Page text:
Publications: Peer-reviewed journal articles (by staff)
Cryopreservation of sperm of the Pacific oyster (Crassostrea gigas): development of a practical method for commercial spat production
Adams SL, Smith JF, Roberts RD, Janke AR, Kaspar H, Tervit HR, Pugh PA, Webb SC, King NG 2001. Cryopreservation of sperm of the Pacific oyster (Crassostrea gigas): development of a practical method for commercial spat production. Aquaculture 242: 271-282.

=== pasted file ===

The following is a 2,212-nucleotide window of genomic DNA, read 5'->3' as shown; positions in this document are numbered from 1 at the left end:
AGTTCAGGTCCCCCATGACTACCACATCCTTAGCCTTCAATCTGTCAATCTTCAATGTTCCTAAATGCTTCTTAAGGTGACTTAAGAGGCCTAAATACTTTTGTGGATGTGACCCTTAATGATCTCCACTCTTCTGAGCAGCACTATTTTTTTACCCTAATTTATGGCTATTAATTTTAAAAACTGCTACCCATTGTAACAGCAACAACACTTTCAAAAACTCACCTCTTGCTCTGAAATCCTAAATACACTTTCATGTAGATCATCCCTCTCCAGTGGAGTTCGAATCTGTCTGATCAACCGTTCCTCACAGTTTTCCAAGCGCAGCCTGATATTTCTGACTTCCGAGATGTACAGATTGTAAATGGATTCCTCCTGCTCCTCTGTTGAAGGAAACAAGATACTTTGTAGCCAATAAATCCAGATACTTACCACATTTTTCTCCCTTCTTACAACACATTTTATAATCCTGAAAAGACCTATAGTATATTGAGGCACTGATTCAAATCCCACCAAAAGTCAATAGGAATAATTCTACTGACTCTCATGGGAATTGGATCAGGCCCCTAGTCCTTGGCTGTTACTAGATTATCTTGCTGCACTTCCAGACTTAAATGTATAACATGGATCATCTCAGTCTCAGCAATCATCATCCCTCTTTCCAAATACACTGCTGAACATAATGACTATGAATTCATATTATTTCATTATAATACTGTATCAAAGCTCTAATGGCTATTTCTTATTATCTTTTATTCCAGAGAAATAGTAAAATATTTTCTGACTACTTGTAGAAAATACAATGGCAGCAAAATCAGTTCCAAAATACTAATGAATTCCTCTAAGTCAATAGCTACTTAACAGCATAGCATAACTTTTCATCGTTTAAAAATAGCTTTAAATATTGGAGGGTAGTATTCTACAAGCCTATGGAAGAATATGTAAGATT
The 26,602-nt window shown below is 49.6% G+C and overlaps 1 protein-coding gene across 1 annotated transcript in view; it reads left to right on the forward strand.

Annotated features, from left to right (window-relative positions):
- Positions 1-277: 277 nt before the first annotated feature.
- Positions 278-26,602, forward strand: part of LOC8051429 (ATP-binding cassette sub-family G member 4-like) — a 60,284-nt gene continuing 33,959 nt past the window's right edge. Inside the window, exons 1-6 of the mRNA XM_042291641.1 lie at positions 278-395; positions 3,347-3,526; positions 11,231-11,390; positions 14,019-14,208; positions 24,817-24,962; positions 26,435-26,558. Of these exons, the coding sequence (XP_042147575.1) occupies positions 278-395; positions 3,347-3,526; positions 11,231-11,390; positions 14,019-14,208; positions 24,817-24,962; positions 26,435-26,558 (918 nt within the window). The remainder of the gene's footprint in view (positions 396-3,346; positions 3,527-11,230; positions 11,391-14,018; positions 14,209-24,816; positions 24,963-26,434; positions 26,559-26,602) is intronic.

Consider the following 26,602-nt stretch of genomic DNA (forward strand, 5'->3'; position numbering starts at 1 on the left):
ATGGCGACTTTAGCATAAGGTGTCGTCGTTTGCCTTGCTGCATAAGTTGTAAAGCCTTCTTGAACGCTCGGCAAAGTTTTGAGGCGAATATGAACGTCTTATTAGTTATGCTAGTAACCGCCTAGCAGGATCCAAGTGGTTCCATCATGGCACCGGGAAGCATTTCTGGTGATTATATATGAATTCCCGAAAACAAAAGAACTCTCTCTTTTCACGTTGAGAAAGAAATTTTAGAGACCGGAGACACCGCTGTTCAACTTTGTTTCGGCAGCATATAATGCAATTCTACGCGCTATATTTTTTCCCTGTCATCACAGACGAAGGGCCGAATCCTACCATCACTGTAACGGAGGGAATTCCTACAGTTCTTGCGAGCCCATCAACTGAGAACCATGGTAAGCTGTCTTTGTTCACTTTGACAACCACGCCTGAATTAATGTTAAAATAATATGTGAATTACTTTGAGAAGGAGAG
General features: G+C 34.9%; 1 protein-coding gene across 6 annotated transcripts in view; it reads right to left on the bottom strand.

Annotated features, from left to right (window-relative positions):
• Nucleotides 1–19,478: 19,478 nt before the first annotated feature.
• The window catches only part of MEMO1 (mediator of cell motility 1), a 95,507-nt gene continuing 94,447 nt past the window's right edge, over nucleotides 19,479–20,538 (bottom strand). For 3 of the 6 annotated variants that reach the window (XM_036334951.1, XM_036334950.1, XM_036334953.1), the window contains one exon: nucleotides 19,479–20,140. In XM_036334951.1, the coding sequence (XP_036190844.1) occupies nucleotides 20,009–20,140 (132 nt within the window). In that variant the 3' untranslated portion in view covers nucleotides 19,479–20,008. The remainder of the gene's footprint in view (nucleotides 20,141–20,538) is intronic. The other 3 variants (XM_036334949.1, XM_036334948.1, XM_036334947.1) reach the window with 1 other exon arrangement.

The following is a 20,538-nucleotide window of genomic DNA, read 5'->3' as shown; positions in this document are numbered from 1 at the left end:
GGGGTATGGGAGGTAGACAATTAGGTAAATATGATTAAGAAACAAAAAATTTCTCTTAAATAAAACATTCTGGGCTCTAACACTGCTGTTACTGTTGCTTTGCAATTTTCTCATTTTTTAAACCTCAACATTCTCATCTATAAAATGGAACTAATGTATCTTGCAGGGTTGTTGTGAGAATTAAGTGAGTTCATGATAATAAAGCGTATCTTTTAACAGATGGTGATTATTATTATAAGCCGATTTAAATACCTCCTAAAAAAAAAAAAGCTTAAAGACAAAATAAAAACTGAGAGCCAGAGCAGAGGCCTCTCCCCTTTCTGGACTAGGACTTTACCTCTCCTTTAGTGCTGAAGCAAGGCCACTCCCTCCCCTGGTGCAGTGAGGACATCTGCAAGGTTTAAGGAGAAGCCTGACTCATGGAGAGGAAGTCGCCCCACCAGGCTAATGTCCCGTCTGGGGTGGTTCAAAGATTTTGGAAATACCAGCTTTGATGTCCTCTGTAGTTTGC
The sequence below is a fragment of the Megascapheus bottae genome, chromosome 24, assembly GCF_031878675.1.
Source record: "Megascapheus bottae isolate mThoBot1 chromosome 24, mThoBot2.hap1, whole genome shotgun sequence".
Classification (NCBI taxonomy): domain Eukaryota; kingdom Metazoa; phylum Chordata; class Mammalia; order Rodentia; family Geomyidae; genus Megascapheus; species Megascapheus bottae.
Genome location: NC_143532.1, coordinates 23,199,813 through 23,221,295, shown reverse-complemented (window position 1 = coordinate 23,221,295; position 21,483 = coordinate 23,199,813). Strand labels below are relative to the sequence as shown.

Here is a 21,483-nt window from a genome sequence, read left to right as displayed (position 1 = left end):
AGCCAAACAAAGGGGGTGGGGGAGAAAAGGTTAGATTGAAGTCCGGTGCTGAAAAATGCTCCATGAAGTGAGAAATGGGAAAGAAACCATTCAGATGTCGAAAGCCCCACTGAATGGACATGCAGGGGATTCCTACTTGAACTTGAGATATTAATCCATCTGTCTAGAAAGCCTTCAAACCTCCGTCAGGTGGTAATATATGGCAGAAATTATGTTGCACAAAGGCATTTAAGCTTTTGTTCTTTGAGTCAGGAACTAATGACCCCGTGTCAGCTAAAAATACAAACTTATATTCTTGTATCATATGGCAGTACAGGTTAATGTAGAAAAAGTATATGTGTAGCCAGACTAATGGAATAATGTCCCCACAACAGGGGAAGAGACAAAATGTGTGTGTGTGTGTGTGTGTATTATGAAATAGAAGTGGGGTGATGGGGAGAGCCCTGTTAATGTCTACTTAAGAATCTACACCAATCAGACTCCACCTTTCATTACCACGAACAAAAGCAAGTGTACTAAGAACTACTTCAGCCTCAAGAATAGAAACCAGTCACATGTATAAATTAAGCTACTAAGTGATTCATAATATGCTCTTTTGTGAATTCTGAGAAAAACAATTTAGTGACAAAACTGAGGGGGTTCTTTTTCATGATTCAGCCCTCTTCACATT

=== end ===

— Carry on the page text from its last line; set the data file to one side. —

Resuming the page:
This paper describes a simple method for cryopreserving sperm of the Pacific oyster (Crassostrea gigas Thunberg) in quantities suitable for commercial spat production. Experiments to refine. the cryoprotectant mixtures demonstrated the key role of trehalose. Trehalose alone (at 0.45 M final concentration) was an effective cryoprotectant. The addition of 2.5-15% dimethyl sulphoxide (DMSO) in combination with 0.45 M trehalose gave only modest improvement in fertility over trehalose alone (p=0.056). There was no significant difference in fertility among DMSO concentrations (p=0.611). Seawater (SW) without cryoprotectant gave very poor I results. but yielded some fertilization at very high sperm concentrations (7+/-1% at 10(7) sperm mL(-1), 21+/-2%at 3.2 x 10(7) sperm mL(-1), mean+/-S.E., n=3). The fertility of unfrozen sperm was 30- to 100-fold higher than that of sperm cryopreserved with DMSO and/or trehalose. For sperm cryopreserved in 4.5-mL cryovials, two simplified freezing methods gave fertilization rates equivalent to sperm cryopreserved by controlled rate freezing (p=0.386). These methods involved securing the cryovials to aluminium canes and then either placing them into a bath of methanol chilled with dry ice. or holding them on a floating rack 3 cm above liquid nitrogen. A third technique of plunging the cryovials directly into liquid nitrogen gave reduced and variable fertility relative to the methanol/dry ice bath method (p=0.032). The commercial applicability of the protocols was demonstrated on a batch of 30 million eggs. Fertilization with cryopreserved sperm yielded 81% fertilization, and larval rearing by normal commercial practises yielded 3.7 million settled spat, which was comparable to the 2.5 million spat from a parallel batch fertilized with unfrozen sperm. (C) 2004 Elsevier B.V All rights reserved.